There’s one truth you have to face as a musician: learning to play any instrument takes time. Playing the guitar, as one example, requires time to build up your calluses, learn the guitar chords and strings, and work up to the dexterity needed to play certain songs. If you have small hands, you may need to take some extra time to stretch your fingers or focus on specific guitar chords that give you trouble. And of course, finding that perfect beginner guitar will take time, since there are so many options and personal preferences to consider.
You will have to commit some time to really mastering your instrument, but don’t let that stop you from learning! Even if you only have ten minutes to get away from work, school or other responsibilities, that ten minutes can help! The trick is to practice with purpose. We’ve discussed effective practice here before – setting specific goals, slowing down and using a metronome, and improving your sight-reading skills, for example. Heck, you can even practice without your guitar, when you’re out and about.
So even on your busiest days, set aside that practice time. And as you sit down, consider these 10 quick guitar exercises perfect for those short practice sessions, as suggested over on Fretterverse.com:
1. Chord Inversions – Take one string group and one chord quality (m7, Maj7#5, etc.) and play all of the inversions for that chord in as many keys as you can on that string group.
2. Position Scales – Pick a scale and play it in all 12 keys but only in one position.
3. Sweep Picking Control – Choose an arpeggio and slowly work on keeping your picking hand consistent throughout the sweep so all of the notes are even in tempo and dynamics.
4. Intervals – Pick a scale and play it in 3rds, 4ths, 5ths, or whatever interval you choose.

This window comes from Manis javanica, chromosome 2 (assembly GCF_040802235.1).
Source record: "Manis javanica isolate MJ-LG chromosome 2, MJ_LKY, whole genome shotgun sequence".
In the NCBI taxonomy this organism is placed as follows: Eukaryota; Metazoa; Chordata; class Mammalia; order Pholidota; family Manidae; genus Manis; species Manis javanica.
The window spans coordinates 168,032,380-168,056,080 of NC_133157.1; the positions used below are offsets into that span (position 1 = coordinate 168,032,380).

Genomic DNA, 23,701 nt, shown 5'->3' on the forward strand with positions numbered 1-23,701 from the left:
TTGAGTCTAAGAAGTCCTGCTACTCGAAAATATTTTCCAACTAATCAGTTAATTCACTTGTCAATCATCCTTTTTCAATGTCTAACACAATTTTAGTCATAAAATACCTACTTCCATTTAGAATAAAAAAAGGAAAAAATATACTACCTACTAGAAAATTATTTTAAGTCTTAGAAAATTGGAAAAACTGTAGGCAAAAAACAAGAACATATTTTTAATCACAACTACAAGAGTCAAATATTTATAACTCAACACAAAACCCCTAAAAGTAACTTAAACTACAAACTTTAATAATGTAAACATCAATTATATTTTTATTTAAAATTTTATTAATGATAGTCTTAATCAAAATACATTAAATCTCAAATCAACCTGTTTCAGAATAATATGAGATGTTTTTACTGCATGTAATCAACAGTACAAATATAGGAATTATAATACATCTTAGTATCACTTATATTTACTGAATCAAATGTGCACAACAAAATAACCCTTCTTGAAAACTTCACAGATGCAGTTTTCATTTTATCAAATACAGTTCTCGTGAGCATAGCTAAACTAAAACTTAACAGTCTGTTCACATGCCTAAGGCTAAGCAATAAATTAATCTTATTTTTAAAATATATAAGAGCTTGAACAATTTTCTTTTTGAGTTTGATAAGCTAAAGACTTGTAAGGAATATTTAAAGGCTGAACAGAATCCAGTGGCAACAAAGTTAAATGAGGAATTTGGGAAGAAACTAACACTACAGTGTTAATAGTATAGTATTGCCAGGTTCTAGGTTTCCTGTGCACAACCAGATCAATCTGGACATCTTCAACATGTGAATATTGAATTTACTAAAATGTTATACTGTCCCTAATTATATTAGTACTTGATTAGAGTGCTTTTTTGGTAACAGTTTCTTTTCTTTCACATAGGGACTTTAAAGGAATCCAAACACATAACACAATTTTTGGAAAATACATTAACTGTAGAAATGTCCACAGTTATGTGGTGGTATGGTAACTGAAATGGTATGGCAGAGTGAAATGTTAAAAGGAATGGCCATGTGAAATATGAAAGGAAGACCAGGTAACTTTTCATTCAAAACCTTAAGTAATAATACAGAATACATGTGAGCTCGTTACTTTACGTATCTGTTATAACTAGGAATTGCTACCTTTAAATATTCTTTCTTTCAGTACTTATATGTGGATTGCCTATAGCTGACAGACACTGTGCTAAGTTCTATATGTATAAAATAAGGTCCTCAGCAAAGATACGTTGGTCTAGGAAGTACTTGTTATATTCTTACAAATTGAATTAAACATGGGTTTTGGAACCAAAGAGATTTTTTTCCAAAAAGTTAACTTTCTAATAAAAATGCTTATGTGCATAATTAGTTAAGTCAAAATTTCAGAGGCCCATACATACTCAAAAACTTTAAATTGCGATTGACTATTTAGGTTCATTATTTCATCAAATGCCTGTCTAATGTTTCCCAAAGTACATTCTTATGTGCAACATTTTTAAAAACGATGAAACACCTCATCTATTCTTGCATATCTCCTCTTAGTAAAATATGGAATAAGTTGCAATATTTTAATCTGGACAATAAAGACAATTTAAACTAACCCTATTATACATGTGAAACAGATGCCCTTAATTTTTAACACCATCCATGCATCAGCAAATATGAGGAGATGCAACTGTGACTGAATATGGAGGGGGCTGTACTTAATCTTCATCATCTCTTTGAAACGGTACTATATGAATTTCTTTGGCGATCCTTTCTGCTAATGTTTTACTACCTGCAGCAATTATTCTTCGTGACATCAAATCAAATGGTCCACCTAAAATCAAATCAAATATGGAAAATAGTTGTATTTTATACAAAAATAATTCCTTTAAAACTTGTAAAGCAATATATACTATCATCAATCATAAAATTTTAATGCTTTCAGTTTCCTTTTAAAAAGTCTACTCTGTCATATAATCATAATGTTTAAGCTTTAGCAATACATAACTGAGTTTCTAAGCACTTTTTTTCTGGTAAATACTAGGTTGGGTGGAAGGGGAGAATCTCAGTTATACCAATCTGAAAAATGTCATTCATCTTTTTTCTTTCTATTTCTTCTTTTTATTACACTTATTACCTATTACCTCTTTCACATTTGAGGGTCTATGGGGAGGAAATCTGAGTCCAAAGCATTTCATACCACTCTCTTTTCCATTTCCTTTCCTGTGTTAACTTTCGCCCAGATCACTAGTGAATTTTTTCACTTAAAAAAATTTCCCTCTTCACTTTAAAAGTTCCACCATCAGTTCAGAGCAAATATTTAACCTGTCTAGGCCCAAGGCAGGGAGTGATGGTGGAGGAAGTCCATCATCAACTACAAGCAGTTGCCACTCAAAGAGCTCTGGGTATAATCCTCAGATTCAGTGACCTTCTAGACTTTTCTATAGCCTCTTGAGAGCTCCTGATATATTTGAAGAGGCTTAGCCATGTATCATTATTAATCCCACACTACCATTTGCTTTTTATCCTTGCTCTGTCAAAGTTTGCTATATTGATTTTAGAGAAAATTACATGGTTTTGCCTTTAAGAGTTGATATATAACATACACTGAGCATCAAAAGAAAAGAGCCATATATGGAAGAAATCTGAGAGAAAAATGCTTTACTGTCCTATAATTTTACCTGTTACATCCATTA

5. Sing and Play – Sing a melody out loud, and then try to reproduce it on the guitar. Great ear training!
6. String Skipping – Choose a simple major scale. Play every other note one or two octaves higher, which forces you to skip strings and concentrate on fingering and accurate picking.
7. Intonation – Play a scale very slowly, and concentrate on getting your finger to nudge up against each fret every time. Make sure your pick strokes are clearly articulated and full.
8. Name That Note – Without looking, place your finger on any note on the fingerboard. Then look at the note and see how quickly you can identify the note name.
9. Commercial Jam – If you happen to have the TV on while you are waiting around, you will inevitably hear music in the commercials or the show. Try playing along with it; learn the melody or figure out the chord progression and play along with it.
10. Name That Key – Choose a key and name all of the notes. You can also do this with scales, modes, and chords.
What other exercises do you practice when you only have a few spare minutes? Share your tips with the TakeLessons community – head on over to our Facebook page and leave a comment! Like these posts? Sign up to receive daily updates right to your inbox! Click here to subscribe.